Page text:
The coronavirus pandemic and the lockdowns have had a damaging effect on the economy of areas that are dependent on tourism, including the town of Kirkby Stephen where I live. As we emerge from the pandemic there is clearly a need to consider how these places should position themselves in the tourism market to ensure that they achieve their full potential.

I think Kirkby Stephen should have a museum and heritage centre that would showcase the fascinating history of Kirkby Stephen and the Upper Eden area. This wouldn’t just be something that would be nice for local people to have, but would be an important part of the tourist offer and therefore of the local economy.

The Upper Eden has been settled since prehistoric times. The Romans built a fort at Brough and buried a cavalry helmet at Crosby Garrett. The Vikings founded Kirkby Stephen and carved the Loki Stone. In the middle ages the Upper Eden was filled with castles and pele towers, Kirkby Stephen got a market charter, Andrew Harclay won the Battle of Boroughbridge and the Musgraves were buried in Kirkby Stephen church. In the seventeenth century Kirkby Stephen sided with Parliament against the King and Lady Ann Clifford restored the Clifford estates. In the nineteenth century the industrial revolution brought the mills and the railway to Kirkby Stephen. And these are only a few of the highlights!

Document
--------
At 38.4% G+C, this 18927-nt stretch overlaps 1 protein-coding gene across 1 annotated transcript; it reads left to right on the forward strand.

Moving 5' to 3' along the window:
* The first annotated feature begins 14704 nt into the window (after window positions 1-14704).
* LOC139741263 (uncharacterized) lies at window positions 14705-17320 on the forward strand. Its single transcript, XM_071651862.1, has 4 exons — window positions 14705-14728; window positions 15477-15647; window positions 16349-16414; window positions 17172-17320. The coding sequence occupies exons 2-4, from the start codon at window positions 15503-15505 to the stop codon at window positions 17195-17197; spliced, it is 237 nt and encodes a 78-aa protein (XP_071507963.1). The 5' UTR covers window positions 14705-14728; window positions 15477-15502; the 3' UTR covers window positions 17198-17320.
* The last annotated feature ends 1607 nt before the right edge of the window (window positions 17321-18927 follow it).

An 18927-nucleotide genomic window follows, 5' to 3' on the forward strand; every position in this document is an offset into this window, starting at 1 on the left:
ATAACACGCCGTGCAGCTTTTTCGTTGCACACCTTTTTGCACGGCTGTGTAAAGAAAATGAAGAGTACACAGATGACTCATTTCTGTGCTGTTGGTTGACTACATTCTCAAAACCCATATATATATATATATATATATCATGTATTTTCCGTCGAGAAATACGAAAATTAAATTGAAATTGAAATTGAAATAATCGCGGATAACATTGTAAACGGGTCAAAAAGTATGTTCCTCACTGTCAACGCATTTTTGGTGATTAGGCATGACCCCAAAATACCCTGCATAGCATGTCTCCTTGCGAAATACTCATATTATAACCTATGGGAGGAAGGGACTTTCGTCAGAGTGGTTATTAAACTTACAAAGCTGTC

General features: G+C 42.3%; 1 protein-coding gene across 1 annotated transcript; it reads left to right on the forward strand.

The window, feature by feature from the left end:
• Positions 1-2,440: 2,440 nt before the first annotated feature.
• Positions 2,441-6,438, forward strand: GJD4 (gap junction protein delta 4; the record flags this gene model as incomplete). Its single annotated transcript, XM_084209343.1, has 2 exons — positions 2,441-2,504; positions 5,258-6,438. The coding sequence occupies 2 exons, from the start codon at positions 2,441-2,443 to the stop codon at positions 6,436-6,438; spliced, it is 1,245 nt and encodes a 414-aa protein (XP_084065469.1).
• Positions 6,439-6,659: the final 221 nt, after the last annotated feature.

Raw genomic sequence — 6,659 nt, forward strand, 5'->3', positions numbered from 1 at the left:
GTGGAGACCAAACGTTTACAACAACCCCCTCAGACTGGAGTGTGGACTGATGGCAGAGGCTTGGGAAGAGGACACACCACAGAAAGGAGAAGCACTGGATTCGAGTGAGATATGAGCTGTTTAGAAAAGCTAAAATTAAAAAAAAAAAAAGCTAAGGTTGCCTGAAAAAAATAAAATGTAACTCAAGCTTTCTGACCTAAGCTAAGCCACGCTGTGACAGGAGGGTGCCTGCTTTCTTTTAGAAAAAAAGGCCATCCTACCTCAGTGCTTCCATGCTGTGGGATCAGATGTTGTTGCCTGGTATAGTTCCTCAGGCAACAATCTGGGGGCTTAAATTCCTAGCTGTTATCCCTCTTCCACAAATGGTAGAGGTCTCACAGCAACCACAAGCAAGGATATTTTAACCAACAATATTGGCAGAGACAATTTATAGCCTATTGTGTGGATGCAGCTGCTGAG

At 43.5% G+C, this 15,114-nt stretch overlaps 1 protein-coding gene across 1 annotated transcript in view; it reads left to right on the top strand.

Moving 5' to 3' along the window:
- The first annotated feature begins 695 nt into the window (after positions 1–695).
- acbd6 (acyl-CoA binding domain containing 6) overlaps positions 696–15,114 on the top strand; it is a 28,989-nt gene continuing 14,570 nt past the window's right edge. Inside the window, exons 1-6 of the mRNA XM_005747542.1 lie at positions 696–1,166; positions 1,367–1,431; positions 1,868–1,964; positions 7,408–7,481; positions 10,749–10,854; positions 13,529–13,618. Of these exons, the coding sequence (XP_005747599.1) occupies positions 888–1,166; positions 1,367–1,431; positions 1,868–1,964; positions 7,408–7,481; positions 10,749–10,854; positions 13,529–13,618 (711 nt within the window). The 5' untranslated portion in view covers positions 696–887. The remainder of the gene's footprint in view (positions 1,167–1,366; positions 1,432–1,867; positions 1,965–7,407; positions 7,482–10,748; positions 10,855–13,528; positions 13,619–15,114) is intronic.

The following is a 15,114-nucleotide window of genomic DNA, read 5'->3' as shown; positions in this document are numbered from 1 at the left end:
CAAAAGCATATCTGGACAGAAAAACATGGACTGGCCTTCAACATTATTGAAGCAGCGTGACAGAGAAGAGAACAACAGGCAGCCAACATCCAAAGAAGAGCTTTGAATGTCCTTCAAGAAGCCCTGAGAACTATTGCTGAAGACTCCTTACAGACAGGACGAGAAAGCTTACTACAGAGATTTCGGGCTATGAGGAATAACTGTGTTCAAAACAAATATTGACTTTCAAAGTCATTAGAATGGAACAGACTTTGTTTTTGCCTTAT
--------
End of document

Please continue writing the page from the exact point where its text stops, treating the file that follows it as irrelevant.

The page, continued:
Kirkby Stephen Parish Church

One of the historic gems of Kirkby Stephen is the medieval church. To view or download a fact sheet on it, please click here.

The economy of the Upper Eden is dependent on tourism with people attracted by the scenery and the outdoor activities as well as the history. But, as this is Cumbria, we get a lot of rain – and what is there to be done in the rain? This is why it is important for tourist towns to have ‘wet weather’ attractions that can act as a magnet when the weather turns wet.